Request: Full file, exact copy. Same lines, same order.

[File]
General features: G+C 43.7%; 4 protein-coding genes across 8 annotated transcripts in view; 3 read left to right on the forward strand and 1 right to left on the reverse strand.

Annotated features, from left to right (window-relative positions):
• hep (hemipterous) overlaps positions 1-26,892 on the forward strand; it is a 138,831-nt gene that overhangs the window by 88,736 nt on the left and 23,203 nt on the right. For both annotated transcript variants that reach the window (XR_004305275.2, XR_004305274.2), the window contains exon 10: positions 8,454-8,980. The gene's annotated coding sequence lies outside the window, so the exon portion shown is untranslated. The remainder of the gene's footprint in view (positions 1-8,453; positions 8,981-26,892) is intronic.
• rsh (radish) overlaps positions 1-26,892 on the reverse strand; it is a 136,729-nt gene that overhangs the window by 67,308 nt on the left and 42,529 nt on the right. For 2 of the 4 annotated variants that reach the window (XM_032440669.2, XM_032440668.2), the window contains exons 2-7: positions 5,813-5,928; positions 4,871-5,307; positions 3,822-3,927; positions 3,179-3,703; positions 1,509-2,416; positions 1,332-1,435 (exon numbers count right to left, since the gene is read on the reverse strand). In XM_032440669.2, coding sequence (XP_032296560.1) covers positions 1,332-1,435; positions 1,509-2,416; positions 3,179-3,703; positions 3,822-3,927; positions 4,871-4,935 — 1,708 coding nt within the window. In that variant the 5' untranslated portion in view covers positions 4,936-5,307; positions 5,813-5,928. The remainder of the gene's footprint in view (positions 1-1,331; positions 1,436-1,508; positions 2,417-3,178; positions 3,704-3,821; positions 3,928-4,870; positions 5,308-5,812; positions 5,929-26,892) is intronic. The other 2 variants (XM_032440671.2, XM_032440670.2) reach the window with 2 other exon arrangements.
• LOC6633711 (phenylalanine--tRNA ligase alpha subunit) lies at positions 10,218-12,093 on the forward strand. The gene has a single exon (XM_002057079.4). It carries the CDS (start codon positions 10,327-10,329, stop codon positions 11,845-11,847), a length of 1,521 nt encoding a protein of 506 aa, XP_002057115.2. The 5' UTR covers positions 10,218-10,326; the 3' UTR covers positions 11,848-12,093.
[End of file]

General features: G+C 43.7%; 4 protein-coding genes across 8 annotated transcripts in view; 3 read left to right on the forward strand and 1 right to left on the reverse strand.

Annotated features, from left to right (window-relative positions):
• hep (hemipterous) overlaps positions 1-26,892 on the forward strand; it is a 138,831-nt gene that overhangs the window by 88,736 nt on the left and 23,203 nt on the right. For both annotated transcript variants that reach the window (XR_004305275.2, XR_004305274.2), the window contains exon 10: positions 8,454-8,980. The gene's annotated coding sequence lies outside the window, so the exon portion shown is untranslated. The remainder of the gene's footprint in view (positions 1-8,453; positions 8,981-26,892) is intronic.
• rsh (radish) overlaps positions 1-26,892 on the reverse strand; it is a 136,729-nt gene that overhangs the window by 67,308 nt on the left and 42,529 nt on the right. For 2 of the 4 annotated variants that reach the window (XM_032440669.2, XM_032440668.2), the window contains exons 2-7: positions 5,813-5,928; positions 4,871-5,307; positions 3,822-3,927; positions 3,179-3,703; positions 1,509-2,416; positions 1,332-1,435 (exon numbers count right to left, since the gene is read on the reverse strand). In XM_032440669.2, coding sequence (XP_032296560.1) covers positions 1,332-1,435; positions 1,509-2,416; positions 3,179-3,703; positions 3,822-3,927; positions 4,871-4,935 — 1,708 coding nt within the window. In that variant the 5' untranslated portion in view covers positions 4,936-5,307; positions 5,813-5,928. The remainder of the gene's footprint in view (positions 1-1,331; positions 1,436-1,508; positions 2,417-3,178; positions 3,704-3,821; positions 3,928-4,870; positions 5,308-5,812; positions 5,929-26,892) is intronic. The other 2 variants (XM_032440671.2, XM_032440670.2) reach the window with 2 other exon arrangements.
• LOC6633711 (phenylalanine--tRNA ligase alpha subunit) lies at positions 10,218-12,093 on the forward strand. The gene has a single exon (XM_002057079.4). It carries the CDS (start codon positions 10,327-10,329, stop codon positions 11,845-11,847), a length of 1,521 nt encoding a protein of 506 aa, XP_002057115.2. The 5' UTR covers positions 10,218-10,326; the 3' UTR covers positions 11,848-12,093.